Monday, October 12, 1908, at West Side Grounds in Chicago, Illinois
|WP: George Mullin (1–0) LP: Jack Pfiester (0–1)|
It was in this game that Ty Cobb enjoyed the finest World Series outing he ever had. The 21-year-old Georgian rapped three singles and a double in five at-bats, and stole two bases. In the top of the ninth, he singled and promptly stole second and third, but then the hyped-up boy wonder pressed his luck and was thrown out trying to steal home. This was the only Tiger win in their back-to-back first two World Series losses to the Cubs. Detroit struck first in the top of the first when Charley O'Leary hit a one-out single, moved to second on a groundout and scored on Ty Cobb's single. The Cubs responded in the fourth on Frank Chance's RBI single. After stealing second, an error on Harry Steinfeldt's ground ball and Solly Hofman's triple scored a run each. In the top of the sixth, after a single and walk, singles by Sam Crawford, Ty Cobb, and Claude Rossman scored a run each. After a double play, Ira Thomas's RBI double made it 6–3 Tigers. They added two more runs in the eighth on Bill Coughlin's bases loaded sacrifice fly followed by George Mullin's RBI single.
Tuesday, October 13, 1908, at Bennett Park in Detroit, Michigan
|WP: Mordecai Brown (2–0) LP: Ed Summers (0–2)|
This one was over in 95 minutes. RBI singles by Harry Steinfeldt and Solly Hofman in the third inning after two walks gave Mordecai Brown all the support he'd need. Brown allowed only four hits and walked none. The Cubs added another run in the ninth when Frank Chance reached on an error with two on.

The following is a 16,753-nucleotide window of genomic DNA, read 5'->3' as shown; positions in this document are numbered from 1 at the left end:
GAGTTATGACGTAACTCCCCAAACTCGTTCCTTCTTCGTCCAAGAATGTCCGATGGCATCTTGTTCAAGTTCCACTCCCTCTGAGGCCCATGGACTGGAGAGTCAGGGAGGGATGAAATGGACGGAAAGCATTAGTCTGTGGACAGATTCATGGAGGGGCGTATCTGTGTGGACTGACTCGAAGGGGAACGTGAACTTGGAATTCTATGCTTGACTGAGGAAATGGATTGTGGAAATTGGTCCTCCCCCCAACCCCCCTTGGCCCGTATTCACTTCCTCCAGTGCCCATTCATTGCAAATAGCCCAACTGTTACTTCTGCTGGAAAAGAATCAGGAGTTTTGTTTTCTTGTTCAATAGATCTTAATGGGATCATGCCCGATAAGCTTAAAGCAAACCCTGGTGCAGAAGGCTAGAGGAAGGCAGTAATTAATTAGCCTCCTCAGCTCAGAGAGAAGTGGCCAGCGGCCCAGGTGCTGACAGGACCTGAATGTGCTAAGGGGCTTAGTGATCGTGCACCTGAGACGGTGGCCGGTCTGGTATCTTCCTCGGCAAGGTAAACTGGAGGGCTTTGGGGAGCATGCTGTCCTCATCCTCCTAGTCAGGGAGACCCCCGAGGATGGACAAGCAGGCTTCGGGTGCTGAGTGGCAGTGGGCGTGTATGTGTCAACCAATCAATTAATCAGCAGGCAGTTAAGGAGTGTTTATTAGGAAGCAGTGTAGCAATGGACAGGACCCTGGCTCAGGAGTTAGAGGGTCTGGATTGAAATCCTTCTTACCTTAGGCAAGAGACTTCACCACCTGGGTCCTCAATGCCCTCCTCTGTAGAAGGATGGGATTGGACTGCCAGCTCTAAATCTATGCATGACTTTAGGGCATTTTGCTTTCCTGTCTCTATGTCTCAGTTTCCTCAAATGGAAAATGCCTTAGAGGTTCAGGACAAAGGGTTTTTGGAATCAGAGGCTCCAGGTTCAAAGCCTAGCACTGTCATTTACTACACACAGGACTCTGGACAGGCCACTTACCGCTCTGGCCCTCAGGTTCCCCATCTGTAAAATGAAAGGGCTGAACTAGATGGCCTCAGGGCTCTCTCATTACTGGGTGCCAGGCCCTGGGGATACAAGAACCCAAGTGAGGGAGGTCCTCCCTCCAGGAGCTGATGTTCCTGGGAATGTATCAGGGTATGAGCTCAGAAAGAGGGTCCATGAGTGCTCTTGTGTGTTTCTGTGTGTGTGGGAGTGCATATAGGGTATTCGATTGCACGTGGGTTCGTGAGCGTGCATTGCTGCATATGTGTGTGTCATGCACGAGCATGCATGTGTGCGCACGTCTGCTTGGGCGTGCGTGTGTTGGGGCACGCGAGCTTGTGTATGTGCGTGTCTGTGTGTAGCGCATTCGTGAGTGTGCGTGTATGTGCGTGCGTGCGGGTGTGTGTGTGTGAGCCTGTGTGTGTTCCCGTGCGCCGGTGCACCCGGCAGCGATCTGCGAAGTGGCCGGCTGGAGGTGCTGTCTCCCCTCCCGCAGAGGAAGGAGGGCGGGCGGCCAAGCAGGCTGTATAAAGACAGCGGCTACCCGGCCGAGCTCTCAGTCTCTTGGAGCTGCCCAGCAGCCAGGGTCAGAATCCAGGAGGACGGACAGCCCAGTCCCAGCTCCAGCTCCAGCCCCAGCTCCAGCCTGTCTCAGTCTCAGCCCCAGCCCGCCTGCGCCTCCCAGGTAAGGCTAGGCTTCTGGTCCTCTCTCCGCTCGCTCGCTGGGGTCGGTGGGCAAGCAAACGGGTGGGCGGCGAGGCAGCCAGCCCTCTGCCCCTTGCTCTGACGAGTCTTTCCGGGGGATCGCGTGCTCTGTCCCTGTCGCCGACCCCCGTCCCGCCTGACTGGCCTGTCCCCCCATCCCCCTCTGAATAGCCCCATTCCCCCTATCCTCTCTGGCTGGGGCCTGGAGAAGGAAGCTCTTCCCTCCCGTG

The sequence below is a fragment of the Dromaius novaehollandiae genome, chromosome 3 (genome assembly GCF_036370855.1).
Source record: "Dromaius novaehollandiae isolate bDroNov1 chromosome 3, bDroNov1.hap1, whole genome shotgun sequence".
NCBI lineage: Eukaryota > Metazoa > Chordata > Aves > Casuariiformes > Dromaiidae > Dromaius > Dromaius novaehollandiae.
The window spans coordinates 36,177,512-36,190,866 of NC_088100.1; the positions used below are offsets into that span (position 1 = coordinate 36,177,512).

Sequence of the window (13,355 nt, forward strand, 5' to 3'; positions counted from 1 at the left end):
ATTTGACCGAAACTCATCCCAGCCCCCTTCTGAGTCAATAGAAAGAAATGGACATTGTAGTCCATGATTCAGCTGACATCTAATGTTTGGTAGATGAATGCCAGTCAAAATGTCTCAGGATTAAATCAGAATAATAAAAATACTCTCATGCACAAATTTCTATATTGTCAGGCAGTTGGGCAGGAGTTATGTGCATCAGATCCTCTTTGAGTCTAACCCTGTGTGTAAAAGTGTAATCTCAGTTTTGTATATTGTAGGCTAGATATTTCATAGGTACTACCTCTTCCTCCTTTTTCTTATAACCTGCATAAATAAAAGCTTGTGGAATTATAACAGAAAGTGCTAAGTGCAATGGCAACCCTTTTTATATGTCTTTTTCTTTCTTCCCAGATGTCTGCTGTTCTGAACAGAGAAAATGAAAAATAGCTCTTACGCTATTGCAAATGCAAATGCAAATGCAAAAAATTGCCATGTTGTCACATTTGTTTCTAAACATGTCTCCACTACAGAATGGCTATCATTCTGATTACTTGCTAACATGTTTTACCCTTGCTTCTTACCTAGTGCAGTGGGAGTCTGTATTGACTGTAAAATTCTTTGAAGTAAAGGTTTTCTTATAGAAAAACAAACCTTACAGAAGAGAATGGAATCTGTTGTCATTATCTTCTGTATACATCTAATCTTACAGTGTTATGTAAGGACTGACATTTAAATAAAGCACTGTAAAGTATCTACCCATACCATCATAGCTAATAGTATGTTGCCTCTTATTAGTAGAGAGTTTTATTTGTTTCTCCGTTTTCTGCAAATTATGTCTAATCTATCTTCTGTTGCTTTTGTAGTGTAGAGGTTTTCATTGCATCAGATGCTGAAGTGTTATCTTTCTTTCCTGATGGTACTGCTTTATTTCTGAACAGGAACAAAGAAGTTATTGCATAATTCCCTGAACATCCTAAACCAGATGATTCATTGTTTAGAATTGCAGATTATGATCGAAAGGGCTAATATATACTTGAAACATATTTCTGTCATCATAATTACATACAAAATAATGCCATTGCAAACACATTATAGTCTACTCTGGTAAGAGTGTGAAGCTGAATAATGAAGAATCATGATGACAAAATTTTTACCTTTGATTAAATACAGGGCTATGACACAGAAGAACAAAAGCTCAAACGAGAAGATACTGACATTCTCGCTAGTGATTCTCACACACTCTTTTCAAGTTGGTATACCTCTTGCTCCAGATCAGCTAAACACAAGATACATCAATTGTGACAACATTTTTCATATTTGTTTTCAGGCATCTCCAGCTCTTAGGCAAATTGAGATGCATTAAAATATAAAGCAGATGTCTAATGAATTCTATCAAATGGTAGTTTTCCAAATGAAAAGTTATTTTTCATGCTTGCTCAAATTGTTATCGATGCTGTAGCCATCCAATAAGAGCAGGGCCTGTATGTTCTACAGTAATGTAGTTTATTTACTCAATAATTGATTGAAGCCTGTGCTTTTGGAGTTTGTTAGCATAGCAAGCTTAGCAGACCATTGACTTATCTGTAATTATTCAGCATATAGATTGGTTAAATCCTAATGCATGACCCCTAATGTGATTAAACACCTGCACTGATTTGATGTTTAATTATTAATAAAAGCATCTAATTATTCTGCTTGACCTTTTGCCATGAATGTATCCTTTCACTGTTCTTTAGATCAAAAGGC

Wednesday, October 14, 1908, at Bennett Park in Detroit, Michigan
|WP: Orval Overall (2–0) LP: Wild Bill Donovan (0–2)|
The attendance during this last game of the 1908 World Series (6,210) was the smallest crowd in Series history.
Overall allowed only three hits, walking four and striking out 10 for his second win of the series. In 18.1 innings, he allowed only seven hits and two runs for an ERA of 0.98.
The Cubs scored the game's first run in the first on three straight one-out singles, the last of which to Frank Chance scoring a run, then added another run in the fifth on Johnny Evers's double after two walks.
Boss Schmidt, who made the last out of the 1907 Series with a popup to short, also made the last out of this Series with a feeble catcher-to-first groundout.
This was also the first World Series game in which neither team committed an error.
The Cubs would not win another World Series title until finally reclaiming the crown in 2016.
Composite line score
|Total attendance: 62,232 Average attendance: 12,446|
Winning player's share: $1,318 Losing player's share: $870
- "1908 World Series Game 1 – Chicago Cubs vs. Detroit Tigers". Retrosheet. Retrieved September 13, 2009.
- "1908 World Series Game 2 – Detroit Tigers vs. Chicago Cubs". Retrosheet. Retrieved September 13, 2009.
- "1908 World Series Game 3 – Detroit Tigers vs. Chicago Cubs". Retrosheet. Retrieved September 13, 2009.
- "1908 World Series Game 4 – Chicago Cubs vs. Detroit Tigers". Retrosheet. Retrieved September 13, 2009.
- "1908 World Series Game 5 – Chicago Cubs vs. Detroit Tigers". Retrosheet. Retrieved September 13, 2009.
- Cohen, Richard M.; Neft, David S. (1990). The World Series: Complete Play-By-Play of Every Game, 1903–1989. New York: St. Martin's Press. pp. 23–26. ISBN 0-312-03960-3.
- Reichler, Joseph (1982). The Baseball Encyclopedia (5th ed.). Macmillan Publishing. p. 2116. ISBN 0-02-579010-2.